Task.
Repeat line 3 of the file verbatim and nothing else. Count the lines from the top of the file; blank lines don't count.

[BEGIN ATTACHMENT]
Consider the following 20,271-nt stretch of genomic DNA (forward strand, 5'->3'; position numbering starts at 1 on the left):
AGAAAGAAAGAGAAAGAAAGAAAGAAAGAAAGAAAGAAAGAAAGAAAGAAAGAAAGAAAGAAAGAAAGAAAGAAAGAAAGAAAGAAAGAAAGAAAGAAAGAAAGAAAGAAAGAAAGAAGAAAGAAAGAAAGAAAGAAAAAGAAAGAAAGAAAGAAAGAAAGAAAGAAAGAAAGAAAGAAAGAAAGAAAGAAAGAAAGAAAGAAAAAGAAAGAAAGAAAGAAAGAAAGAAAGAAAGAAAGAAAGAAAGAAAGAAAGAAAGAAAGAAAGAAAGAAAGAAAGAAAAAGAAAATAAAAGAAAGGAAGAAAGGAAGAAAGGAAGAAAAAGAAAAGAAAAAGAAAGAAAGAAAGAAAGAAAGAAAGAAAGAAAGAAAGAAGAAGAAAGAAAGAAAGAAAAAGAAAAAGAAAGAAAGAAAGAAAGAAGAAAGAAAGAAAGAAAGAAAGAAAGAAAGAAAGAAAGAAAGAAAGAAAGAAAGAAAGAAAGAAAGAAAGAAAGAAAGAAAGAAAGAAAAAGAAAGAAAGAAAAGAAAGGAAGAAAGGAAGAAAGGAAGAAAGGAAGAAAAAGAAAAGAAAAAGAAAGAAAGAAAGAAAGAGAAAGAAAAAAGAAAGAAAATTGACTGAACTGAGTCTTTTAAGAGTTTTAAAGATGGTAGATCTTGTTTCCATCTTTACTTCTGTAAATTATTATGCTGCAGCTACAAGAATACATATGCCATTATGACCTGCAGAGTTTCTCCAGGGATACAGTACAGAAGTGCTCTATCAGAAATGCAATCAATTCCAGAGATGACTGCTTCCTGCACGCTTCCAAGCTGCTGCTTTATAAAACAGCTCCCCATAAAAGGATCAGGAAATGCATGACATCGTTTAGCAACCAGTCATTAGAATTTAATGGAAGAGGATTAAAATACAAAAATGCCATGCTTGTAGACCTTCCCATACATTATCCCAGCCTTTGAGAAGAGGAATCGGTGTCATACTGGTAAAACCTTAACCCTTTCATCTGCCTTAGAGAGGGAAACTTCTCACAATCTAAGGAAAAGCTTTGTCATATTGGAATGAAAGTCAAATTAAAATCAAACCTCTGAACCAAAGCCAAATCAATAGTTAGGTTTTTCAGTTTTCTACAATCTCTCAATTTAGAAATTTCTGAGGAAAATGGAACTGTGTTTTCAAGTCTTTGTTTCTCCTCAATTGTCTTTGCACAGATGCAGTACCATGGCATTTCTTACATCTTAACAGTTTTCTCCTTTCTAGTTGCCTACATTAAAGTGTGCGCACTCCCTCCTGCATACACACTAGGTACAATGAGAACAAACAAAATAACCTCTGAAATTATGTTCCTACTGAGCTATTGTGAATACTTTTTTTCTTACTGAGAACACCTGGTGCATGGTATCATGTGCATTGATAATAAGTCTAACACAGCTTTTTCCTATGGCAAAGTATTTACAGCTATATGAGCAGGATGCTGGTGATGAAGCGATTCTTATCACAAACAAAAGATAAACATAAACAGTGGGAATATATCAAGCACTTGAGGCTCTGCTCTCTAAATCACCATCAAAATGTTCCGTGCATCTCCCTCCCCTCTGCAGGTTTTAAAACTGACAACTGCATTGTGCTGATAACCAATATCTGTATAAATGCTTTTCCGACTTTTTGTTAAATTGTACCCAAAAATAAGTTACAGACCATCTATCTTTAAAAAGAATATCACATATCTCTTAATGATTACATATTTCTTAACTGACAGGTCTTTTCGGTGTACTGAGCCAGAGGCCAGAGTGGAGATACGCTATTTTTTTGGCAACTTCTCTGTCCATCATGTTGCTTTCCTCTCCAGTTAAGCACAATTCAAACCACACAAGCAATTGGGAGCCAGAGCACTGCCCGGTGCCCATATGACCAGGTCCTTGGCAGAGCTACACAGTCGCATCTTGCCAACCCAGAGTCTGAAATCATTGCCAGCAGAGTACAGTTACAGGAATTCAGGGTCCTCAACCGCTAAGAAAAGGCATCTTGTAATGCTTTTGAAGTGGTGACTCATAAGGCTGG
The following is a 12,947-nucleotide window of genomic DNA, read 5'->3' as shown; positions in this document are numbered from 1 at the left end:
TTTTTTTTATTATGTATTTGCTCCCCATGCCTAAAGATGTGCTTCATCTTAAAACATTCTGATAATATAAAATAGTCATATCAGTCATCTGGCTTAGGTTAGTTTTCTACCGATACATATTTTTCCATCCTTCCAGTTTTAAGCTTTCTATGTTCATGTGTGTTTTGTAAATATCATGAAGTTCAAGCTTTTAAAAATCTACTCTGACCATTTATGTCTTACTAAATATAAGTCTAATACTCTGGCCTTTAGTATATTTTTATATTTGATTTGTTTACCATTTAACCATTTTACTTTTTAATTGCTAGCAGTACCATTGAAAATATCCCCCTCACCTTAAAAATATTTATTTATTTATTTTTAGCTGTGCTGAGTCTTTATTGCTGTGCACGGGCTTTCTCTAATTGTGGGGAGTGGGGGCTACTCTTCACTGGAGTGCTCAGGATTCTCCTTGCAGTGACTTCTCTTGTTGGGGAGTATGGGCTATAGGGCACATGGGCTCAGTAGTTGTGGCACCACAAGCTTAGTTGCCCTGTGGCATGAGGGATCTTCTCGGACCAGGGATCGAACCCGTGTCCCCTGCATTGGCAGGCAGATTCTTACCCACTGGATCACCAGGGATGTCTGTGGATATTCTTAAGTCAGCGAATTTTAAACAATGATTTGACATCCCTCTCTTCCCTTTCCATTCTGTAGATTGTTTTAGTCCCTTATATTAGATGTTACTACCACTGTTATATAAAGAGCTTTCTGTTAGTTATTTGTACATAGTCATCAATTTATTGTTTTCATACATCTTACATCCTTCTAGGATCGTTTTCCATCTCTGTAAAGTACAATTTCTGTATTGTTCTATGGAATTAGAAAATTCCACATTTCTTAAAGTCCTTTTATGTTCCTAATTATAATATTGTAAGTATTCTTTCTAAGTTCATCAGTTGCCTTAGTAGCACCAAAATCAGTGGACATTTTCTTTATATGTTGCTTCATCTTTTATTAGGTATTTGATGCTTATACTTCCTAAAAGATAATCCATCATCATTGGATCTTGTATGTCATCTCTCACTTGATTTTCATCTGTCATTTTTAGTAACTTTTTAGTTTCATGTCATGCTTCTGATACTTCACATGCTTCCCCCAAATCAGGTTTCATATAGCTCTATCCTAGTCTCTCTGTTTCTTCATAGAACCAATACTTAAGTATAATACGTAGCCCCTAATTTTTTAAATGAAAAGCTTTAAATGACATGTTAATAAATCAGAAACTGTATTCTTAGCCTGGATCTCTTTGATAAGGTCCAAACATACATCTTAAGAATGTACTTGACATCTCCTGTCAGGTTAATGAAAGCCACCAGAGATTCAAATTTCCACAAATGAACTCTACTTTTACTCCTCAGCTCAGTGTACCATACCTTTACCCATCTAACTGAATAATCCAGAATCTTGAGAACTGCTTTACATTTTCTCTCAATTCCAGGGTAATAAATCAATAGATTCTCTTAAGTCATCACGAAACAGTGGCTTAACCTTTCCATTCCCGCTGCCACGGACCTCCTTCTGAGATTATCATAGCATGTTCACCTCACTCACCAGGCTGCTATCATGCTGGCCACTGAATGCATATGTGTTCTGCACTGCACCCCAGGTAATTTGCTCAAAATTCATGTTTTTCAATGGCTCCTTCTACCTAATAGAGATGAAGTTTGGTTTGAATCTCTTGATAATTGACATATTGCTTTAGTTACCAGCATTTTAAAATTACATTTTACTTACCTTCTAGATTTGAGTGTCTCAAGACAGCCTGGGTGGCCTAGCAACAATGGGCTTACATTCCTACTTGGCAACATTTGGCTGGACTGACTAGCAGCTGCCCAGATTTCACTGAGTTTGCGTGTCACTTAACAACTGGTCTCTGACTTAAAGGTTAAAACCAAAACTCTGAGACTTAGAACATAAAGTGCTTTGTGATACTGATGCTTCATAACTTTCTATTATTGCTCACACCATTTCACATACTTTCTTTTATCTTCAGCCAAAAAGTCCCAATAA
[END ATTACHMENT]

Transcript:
The following is a 12,947-nucleotide window of genomic DNA, read 5'->3' as shown; positions in this document are numbered from 1 at the left end: